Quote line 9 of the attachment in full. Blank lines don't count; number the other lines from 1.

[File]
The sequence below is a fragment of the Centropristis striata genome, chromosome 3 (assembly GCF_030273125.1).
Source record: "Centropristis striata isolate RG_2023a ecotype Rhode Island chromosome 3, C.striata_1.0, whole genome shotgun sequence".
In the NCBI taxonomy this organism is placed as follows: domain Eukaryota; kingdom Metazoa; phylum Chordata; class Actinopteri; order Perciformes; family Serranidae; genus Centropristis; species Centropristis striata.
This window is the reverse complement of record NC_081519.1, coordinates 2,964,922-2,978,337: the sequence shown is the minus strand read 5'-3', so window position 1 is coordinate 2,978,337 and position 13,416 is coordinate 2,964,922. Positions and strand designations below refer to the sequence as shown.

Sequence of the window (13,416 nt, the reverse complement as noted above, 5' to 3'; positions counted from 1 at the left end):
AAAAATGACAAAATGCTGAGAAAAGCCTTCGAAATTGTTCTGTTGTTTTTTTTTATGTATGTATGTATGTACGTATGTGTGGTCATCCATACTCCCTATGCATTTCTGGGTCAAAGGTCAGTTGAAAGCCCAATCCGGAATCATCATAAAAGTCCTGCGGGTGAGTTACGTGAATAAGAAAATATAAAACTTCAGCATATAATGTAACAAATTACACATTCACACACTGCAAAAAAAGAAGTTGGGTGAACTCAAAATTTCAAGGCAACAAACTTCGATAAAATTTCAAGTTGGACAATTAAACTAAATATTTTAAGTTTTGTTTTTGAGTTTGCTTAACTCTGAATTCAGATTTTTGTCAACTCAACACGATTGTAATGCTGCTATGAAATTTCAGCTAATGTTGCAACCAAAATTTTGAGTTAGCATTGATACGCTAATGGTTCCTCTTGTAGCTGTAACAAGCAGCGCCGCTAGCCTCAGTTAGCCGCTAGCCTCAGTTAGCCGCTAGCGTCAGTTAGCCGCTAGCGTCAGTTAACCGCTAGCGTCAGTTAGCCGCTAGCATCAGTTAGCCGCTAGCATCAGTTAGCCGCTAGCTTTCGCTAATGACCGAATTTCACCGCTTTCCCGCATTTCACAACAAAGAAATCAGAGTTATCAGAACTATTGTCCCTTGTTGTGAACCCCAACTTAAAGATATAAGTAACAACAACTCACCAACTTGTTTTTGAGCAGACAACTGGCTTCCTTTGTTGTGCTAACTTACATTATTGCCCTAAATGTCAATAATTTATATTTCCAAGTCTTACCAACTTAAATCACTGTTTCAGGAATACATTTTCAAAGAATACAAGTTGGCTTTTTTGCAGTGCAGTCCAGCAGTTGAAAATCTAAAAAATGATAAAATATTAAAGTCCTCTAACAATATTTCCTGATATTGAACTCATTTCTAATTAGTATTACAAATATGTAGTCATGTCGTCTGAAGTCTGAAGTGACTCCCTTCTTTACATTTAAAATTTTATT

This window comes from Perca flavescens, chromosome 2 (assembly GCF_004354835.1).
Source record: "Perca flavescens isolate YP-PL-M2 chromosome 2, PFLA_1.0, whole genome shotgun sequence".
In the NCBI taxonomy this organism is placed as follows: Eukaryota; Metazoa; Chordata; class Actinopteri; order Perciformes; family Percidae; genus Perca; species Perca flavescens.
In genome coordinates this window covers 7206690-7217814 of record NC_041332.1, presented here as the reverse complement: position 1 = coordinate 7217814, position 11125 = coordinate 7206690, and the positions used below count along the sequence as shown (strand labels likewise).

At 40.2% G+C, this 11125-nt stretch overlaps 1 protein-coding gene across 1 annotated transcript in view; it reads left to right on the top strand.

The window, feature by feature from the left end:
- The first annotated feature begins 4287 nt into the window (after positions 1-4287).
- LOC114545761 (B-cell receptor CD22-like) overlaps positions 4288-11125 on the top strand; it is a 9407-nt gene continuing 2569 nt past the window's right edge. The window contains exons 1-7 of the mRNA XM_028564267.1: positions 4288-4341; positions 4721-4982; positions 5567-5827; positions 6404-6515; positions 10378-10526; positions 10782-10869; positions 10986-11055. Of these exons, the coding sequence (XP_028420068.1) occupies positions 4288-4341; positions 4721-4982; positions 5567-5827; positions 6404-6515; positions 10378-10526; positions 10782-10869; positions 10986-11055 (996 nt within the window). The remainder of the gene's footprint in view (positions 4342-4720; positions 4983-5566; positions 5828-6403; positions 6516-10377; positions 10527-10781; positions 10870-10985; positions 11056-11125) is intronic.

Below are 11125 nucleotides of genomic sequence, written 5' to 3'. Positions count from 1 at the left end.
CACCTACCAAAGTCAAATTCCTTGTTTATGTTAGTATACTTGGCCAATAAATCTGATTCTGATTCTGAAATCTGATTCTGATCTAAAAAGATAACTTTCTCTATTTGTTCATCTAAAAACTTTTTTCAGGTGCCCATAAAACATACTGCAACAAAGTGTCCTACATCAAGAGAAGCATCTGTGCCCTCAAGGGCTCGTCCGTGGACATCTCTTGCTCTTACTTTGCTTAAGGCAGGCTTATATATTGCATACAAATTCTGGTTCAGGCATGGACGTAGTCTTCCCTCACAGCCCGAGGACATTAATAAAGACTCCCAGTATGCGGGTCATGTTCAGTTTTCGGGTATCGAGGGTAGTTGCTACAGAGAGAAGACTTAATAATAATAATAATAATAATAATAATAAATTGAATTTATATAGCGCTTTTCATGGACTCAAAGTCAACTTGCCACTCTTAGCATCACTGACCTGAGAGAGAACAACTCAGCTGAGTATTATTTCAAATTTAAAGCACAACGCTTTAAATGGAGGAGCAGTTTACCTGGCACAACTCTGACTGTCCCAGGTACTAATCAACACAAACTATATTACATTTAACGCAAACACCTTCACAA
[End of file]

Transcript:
In the NCBI taxonomy this organism is placed as follows: Eukaryota; Metazoa; Chordata; class Actinopteri; order Perciformes; family Percidae; genus Perca; species Perca flavescens.